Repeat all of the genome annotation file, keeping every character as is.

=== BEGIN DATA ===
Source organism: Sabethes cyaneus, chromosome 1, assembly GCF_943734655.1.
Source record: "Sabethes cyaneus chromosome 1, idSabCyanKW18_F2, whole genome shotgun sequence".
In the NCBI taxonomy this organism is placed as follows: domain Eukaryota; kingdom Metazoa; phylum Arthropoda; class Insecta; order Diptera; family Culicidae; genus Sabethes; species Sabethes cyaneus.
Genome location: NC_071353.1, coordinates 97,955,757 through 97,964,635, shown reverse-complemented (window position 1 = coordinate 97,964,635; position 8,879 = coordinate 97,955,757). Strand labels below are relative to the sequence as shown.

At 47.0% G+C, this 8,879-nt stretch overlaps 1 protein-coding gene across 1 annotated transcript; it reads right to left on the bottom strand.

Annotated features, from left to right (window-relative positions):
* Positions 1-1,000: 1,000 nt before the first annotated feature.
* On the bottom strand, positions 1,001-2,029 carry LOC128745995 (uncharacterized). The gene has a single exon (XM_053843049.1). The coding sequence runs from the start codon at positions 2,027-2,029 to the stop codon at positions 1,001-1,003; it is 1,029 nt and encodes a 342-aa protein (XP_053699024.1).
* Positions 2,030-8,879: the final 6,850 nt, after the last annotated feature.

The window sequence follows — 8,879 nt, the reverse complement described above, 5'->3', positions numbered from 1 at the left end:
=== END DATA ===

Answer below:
Source organism: Sabethes cyaneus, chromosome 1, assembly GCF_943734655.1.
Source record: "Sabethes cyaneus chromosome 1, idSabCyanKW18_F2, whole genome shotgun sequence".
In the NCBI taxonomy this organism is placed as follows: domain Eukaryota; kingdom Metazoa; phylum Arthropoda; class Insecta; order Diptera; family Culicidae; genus Sabethes; species Sabethes cyaneus.
Genome location: NC_071353.1, coordinates 97,955,757 through 97,964,635, shown reverse-complemented (window position 1 = coordinate 97,964,635; position 8,879 = coordinate 97,955,757). Strand labels below are relative to the sequence as shown.

At 47.0% G+C, this 8,879-nt stretch overlaps 1 protein-coding gene across 1 annotated transcript; it reads right to left on the bottom strand.

Annotated features, from left to right (window-relative positions):
* Positions 1-1,000: 1,000 nt before the first annotated feature.
* On the bottom strand, positions 1,001-2,029 carry LOC128745995 (uncharacterized). The gene has a single exon (XM_053843049.1). The coding sequence runs from the start codon at positions 2,027-2,029 to the stop codon at positions 1,001-1,003; it is 1,029 nt and encodes a 342-aa protein (XP_053699024.1).
* Positions 2,030-8,879: the final 6,850 nt, after the last annotated feature.

The window sequence follows — 8,879 nt, the reverse complement described above, 5'->3', positions numbered from 1 at the left end: